By BRYAN LAVERY
Dining at T.G.’s Addis Ababa is characterized by the ritual breaking of injera (the traditional yeast-risen flatbread which is spongy in texture, crèpe-like in appearance with sourdough tanginess) and sharing food from a communal platter signifying the bonds of loyalty and friendship. For more than a decade, T.G.’s Addis Ababa has offered a tour de force from the Ethiopian culinary repertoire. This is refined Ethiopian cooking.
The modest restaurant is tucked away off-the-beaten-track in an unassuming brick building the south side of Dundas Street, near the corner of Burwell and Maitland.
Having avoided the Eritrean – Ethiopian conflict in 1998, with little more than determination and a leap of faith, T.G. was eager to resettle her life in London. It was a tough route that included being detained in the United States for five months before she received refugee status in Canada. Initially, T.G. was employed at a variety of jobs; attending classes to expand her English at G.A. Wheable Centre for Adult Education and training to become a hair stylist. She dreamt of opening a restaurant. Her passion for cooking was ignited as a child; both her mother and grandmother were restaurateurs.
T.G. is pleased to make her home in London, “I chose to start my business in London, but more importantly, I chose to start my family here. It is a safe and welcoming community, and there is nowhere else I would rather build a future.”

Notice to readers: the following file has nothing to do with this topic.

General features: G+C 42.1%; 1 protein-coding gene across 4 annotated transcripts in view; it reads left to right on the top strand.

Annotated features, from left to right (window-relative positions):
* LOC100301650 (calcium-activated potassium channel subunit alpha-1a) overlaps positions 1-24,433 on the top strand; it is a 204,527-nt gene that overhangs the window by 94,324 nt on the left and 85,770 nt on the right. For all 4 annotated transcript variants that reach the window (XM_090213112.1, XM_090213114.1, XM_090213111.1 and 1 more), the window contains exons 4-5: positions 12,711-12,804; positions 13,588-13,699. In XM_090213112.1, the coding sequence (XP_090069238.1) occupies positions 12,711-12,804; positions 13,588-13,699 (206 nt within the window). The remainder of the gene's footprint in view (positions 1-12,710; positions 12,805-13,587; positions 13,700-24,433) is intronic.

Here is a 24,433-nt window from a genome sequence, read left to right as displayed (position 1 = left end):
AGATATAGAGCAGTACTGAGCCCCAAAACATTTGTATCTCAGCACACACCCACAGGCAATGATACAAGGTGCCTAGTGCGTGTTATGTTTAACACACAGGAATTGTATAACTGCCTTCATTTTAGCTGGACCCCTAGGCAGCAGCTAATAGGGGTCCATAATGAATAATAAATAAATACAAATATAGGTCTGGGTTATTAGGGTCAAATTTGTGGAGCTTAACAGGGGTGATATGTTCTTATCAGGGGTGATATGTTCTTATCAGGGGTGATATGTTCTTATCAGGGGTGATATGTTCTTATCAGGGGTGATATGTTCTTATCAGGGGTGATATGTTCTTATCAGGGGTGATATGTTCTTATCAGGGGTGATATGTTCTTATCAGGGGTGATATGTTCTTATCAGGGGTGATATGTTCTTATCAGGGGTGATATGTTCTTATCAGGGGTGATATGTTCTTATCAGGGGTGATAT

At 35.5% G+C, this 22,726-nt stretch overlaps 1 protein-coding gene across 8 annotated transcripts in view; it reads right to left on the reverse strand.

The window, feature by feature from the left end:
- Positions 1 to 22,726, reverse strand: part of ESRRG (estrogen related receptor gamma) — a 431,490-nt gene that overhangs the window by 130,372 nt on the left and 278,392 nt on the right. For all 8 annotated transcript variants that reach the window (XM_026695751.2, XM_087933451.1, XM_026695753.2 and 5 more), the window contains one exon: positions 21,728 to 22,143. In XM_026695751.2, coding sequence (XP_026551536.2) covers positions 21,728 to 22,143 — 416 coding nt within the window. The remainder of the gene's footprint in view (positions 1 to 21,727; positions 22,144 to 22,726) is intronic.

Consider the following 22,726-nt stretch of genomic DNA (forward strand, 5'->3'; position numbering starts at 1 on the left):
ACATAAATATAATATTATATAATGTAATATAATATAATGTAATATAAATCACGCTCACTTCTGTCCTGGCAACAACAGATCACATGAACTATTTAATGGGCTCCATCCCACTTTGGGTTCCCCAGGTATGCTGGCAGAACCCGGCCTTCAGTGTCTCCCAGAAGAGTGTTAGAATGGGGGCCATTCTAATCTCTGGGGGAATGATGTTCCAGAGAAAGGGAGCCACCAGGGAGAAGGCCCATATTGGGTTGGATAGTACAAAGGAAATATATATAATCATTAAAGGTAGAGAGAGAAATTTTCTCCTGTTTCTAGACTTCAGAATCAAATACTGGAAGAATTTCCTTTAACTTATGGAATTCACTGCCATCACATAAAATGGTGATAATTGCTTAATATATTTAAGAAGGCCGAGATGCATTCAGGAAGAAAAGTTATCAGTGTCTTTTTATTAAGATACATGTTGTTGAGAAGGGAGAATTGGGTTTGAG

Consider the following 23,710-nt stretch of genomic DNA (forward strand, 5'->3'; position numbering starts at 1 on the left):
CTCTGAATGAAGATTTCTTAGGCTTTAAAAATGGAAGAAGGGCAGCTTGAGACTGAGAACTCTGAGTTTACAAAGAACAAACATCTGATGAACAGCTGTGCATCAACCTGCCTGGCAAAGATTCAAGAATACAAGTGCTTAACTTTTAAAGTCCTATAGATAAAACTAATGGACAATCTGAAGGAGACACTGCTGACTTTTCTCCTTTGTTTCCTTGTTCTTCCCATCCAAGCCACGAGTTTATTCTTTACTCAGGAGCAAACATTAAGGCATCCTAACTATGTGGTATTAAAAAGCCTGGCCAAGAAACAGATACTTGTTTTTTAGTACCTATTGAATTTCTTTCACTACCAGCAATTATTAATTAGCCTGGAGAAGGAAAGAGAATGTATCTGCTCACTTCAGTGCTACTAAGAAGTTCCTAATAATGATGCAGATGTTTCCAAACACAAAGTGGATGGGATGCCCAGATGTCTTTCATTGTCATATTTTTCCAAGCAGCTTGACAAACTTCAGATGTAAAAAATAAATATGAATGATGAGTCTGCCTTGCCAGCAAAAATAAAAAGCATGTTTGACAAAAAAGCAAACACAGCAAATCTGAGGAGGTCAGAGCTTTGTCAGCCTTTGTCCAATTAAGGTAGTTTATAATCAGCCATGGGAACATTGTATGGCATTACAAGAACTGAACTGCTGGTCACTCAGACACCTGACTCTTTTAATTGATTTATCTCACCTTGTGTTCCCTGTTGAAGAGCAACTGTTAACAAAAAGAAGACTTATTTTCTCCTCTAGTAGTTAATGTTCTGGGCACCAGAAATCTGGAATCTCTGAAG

Ethiopian cuisine has emerged as a significant international cuisine in recent times due to scholarly interest and the re- interpretation of complex regional culinary traditions to create and popularize an Ethiopian national cuisine by middle class Ethiopians in places of emigration and diaspora.
The cuisine has garnered repute for being blistering-hot, but truly authentic Ethiopian cuisine is characterised by a blending of flavours in order to produce a harmony of ingredients. T.G. is a skillful chef and her signature dishes from the repertoire of Ethiopian cookery comprise permutations of sweet, bitter, sour, salty, hot and fragrant. These flavour contrasts are the hallmark of T.G.’s cooking.
In recent times, T.G. had hoped to bring her youngest sister to Canada to help her with the demands and challenges of cooking a labour- intensive ethnic cuisine that requires specialized training. Initial approval was given to T.G.’s sister but because of her limited English there are still obstacles with the Canadian consulate in Ethiopia. T.G. hopes this will be resolved so that she will be able to spend more time with her young daughter. At present she would find it difficult and uncomfortable handing over the reins of her kitchen to an outsider. T.G. is acutely aware that there would be consequences to employing someone who is not culturally indoctrinated in the nuances of the cuisine.